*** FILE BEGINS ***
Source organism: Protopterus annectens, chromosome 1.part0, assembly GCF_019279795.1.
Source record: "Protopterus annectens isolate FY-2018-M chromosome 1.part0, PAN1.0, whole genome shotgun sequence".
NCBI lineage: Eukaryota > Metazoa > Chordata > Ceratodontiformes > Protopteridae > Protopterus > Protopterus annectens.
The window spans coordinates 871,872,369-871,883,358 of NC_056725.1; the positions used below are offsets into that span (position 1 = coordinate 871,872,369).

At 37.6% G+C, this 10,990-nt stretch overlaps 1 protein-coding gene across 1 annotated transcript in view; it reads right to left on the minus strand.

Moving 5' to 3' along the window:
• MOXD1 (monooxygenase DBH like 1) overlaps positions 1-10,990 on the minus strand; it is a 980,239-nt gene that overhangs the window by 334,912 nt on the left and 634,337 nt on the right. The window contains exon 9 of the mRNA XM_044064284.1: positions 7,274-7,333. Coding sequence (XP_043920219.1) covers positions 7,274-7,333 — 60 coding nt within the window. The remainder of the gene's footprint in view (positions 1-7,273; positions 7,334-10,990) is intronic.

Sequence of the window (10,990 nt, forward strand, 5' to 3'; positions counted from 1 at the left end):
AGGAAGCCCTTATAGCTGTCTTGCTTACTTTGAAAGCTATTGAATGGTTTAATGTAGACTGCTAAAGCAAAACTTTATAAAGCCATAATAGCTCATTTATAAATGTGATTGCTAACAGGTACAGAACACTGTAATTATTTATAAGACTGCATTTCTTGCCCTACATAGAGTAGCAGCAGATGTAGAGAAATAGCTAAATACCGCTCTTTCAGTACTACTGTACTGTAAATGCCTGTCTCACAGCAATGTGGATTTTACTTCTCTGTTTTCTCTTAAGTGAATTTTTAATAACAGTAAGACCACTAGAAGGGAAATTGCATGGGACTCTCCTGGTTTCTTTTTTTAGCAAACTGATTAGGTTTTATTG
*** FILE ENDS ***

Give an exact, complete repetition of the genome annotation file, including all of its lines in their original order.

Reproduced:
Source organism: Protopterus annectens, chromosome 1.part0, assembly GCF_019279795.1.
Source record: "Protopterus annectens isolate FY-2018-M chromosome 1.part0, PAN1.0, whole genome shotgun sequence".
NCBI lineage: Eukaryota > Metazoa > Chordata > Ceratodontiformes > Protopteridae > Protopterus > Protopterus annectens.
The window spans coordinates 871,872,369-871,883,358 of NC_056725.1; the positions used below are offsets into that span (position 1 = coordinate 871,872,369).

At 37.6% G+C, this 10,990-nt stretch overlaps 1 protein-coding gene across 1 annotated transcript in view; it reads right to left on the minus strand.

Moving 5' to 3' along the window:
• MOXD1 (monooxygenase DBH like 1) overlaps positions 1-10,990 on the minus strand; it is a 980,239-nt gene that overhangs the window by 334,912 nt on the left and 634,337 nt on the right. The window contains exon 9 of the mRNA XM_044064284.1: positions 7,274-7,333. Coding sequence (XP_043920219.1) covers positions 7,274-7,333 — 60 coding nt within the window. The remainder of the gene's footprint in view (positions 1-7,273; positions 7,334-10,990) is intronic.

Sequence of the window (10,990 nt, forward strand, 5' to 3'; positions counted from 1 at the left end):
AGGAAGCCCTTATAGCTGTCTTGCTTACTTTGAAAGCTATTGAATGGTTTAATGTAGACTGCTAAAGCAAAACTTTATAAAGCCATAATAGCTCATTTATAAATGTGATTGCTAACAGGTACAGAACACTGTAATTATTTATAAGACTGCATTTCTTGCCCTACATAGAGTAGCAGCAGATGTAGAGAAATAGCTAAATACCGCTCTTTCAGTACTACTGTACTGTAAATGCCTGTCTCACAGCAATGTGGATTTTACTTCTCTGTTTTCTCTTAAGTGAATTTTTAATAACAGTAAGACCACTAGAAGGGAAATTGCATGGGACTCTCCTGGTTTCTTTTTTTAGCAAACTGATTAGGTTTTATTG